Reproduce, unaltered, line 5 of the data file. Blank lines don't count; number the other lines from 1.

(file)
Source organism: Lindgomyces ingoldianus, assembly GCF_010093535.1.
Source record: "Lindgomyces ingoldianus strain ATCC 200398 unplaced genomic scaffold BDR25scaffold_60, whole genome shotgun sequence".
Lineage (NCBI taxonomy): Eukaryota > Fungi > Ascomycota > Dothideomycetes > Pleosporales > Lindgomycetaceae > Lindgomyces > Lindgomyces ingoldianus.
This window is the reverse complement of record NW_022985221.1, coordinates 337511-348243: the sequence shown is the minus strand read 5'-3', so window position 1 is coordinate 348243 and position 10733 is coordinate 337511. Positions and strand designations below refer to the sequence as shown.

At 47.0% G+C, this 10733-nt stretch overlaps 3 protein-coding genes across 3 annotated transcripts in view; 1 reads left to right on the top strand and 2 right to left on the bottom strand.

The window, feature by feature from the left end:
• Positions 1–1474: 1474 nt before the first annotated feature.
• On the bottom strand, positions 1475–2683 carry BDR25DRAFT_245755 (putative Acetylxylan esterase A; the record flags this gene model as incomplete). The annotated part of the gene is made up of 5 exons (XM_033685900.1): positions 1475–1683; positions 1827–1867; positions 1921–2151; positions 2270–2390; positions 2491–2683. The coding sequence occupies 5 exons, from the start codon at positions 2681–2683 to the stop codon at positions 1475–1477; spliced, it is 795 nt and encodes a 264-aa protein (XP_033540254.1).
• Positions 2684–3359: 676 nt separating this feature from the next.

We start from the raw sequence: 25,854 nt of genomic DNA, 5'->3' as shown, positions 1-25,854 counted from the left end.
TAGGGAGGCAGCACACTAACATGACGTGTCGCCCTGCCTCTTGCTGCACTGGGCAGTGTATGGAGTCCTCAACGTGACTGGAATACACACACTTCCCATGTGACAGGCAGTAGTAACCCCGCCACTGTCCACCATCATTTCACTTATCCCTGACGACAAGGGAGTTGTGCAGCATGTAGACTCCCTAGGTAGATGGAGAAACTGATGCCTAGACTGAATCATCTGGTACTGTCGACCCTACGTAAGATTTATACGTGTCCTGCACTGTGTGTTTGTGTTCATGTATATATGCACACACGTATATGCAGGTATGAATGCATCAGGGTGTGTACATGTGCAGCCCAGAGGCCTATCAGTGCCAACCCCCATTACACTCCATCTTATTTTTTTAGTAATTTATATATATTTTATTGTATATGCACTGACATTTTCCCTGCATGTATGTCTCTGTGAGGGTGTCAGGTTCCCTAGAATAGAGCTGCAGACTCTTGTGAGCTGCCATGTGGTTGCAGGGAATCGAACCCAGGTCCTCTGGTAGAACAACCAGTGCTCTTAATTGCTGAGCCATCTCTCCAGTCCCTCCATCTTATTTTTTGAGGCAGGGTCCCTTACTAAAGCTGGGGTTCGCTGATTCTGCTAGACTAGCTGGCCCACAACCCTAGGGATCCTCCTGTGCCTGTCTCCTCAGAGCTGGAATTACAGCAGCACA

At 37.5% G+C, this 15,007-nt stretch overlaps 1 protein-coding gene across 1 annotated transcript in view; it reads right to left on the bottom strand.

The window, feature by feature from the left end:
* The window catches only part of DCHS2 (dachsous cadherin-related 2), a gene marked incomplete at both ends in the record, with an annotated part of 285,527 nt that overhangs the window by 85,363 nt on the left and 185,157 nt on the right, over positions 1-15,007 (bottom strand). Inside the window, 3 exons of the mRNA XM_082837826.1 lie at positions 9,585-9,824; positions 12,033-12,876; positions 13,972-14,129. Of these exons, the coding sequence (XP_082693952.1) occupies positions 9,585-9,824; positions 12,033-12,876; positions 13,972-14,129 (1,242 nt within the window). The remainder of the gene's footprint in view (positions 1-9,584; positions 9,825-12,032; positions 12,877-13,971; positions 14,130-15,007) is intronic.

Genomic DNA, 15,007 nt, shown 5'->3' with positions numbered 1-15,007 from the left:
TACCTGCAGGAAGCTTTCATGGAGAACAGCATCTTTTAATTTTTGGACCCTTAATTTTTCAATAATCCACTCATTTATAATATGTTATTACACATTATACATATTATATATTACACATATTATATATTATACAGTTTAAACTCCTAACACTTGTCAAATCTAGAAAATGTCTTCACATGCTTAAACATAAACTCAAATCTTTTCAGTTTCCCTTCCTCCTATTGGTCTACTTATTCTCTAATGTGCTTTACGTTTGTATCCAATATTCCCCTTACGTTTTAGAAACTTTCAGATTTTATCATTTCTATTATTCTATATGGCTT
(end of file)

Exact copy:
At 47.0% G+C, this 10733-nt stretch overlaps 3 protein-coding genes across 3 annotated transcripts in view; 1 reads left to right on the top strand and 2 right to left on the bottom strand.